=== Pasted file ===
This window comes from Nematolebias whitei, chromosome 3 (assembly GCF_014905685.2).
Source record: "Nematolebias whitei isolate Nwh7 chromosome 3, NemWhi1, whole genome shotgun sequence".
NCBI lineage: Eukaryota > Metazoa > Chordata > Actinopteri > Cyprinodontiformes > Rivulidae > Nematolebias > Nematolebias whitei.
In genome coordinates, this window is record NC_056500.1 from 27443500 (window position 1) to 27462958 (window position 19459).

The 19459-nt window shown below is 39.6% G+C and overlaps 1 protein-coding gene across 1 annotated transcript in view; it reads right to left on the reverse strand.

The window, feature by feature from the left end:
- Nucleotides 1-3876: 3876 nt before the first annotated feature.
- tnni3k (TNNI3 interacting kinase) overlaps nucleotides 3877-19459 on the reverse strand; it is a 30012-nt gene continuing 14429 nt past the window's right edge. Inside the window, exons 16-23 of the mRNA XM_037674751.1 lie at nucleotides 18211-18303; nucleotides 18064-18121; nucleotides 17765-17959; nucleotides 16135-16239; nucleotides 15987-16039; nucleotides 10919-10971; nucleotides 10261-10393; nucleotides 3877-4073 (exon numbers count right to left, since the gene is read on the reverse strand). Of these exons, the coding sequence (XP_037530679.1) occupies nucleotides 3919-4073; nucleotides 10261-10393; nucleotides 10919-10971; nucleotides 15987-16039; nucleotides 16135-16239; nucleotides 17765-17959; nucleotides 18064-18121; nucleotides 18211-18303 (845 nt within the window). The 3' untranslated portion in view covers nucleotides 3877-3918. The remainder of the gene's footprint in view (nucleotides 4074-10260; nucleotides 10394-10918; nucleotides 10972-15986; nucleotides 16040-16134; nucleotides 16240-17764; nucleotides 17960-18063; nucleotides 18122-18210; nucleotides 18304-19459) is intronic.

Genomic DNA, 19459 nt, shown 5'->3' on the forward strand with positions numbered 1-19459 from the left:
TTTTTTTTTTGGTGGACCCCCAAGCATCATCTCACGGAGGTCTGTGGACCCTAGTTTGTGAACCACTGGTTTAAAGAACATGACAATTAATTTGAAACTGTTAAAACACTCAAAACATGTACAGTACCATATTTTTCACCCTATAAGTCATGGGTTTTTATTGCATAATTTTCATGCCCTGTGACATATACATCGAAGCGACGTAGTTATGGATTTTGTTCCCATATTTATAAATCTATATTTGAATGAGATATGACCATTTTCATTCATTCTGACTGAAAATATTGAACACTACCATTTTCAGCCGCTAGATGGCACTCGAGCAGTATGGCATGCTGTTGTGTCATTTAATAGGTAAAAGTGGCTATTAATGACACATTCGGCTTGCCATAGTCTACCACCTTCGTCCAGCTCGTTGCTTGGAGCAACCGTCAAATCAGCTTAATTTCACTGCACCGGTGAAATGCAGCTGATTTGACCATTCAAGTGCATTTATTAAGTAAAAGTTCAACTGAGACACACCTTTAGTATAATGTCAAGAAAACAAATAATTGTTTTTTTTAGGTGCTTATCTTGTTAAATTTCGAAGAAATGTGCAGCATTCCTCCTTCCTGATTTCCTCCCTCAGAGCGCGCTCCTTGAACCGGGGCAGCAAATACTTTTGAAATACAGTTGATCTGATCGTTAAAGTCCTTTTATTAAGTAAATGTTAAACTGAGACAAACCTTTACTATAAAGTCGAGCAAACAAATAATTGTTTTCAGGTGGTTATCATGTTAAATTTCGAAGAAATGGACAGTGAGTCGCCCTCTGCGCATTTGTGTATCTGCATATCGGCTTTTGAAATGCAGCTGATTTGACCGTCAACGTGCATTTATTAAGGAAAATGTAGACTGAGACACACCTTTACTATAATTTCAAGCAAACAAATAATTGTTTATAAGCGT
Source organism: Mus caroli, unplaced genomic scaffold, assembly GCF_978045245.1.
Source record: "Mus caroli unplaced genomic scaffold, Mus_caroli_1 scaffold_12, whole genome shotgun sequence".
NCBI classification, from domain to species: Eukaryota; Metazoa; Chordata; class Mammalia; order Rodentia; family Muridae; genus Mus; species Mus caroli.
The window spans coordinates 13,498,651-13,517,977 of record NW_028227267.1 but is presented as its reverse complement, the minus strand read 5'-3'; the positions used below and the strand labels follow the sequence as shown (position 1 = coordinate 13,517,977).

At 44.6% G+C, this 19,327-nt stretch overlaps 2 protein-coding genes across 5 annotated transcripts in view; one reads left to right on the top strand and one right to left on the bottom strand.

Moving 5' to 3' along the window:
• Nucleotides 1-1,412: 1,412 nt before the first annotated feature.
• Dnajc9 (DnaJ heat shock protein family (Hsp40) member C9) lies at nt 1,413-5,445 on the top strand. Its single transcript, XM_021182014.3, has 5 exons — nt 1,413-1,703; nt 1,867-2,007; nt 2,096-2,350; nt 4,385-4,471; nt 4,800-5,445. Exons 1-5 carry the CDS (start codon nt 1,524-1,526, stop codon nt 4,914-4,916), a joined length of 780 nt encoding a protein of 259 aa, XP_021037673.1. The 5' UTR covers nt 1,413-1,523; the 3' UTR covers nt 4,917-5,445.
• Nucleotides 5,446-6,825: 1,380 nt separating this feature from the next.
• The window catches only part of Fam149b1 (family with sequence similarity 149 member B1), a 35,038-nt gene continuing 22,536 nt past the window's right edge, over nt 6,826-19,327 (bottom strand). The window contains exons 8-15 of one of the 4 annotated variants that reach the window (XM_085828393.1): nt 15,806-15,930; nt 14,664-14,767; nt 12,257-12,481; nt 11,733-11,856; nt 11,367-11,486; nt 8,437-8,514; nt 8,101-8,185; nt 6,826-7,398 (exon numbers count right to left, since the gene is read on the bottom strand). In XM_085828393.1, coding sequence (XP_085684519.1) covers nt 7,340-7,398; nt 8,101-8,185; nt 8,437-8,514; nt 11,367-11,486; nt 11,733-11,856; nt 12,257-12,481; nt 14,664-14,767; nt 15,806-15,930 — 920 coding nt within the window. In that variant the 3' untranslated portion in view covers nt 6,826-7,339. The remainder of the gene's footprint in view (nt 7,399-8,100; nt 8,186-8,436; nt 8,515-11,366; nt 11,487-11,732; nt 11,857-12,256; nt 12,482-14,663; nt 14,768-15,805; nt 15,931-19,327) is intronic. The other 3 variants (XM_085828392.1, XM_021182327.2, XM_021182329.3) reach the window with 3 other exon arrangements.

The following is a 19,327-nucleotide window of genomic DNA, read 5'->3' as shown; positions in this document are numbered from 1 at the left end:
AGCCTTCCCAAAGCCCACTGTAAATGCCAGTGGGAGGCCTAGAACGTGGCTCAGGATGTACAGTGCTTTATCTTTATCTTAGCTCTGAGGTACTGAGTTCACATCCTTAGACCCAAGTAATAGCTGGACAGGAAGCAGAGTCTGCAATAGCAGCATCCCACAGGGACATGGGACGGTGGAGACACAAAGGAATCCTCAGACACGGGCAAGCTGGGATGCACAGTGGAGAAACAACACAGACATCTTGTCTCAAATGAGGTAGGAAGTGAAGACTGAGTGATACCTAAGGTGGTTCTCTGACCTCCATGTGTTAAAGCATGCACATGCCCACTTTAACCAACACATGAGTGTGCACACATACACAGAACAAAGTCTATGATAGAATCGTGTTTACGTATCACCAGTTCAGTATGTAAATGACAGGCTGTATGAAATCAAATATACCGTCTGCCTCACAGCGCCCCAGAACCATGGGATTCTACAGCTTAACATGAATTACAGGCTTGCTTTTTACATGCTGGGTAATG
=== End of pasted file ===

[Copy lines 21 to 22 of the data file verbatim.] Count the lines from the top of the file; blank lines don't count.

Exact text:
The following is a 19,327-nucleotide window of genomic DNA, read 5'->3' as shown; positions in this document are numbered from 1 at the left end:
AGCCTTCCCAAAGCCCACTGTAAATGCCAGTGGGAGGCCTAGAACGTGGCTCAGGATGTACAGTGCTTTATCTTTATCTTAGCTCTGAGGTACTGAGTTCACATCCTTAGACCCAAGTAATAGCTGGACAGGAAGCAGAGTCTGCAATAGCAGCATCCCACAGGGACATGGGACGGTGGAGACACAAAGGAATCCTCAGACACGGGCAAGCTGGGATGCACAGTGGAGAAACAACACAGACATCTTGTCTCAAATGAGGTAGGAAGTGAAGACTGAGTGATACCTAAGGTGGTTCTCTGACCTCCATGTGTTAAAGCATGCACATGCCCACTTTAACCAACACATGAGTGTGCACACATACACAGAACAAAGTCTATGATAGAATCGTGTTTACGTATCACCAGTTCAGTATGTAAATGACAGGCTGTATGAAATCAAATATACCGTCTGCCTCACAGCGCCCCAGAACCATGGGATTCTACAGCTTAACATGAATTACAGGCTTGCTTTTTACATGCTGGGTAATG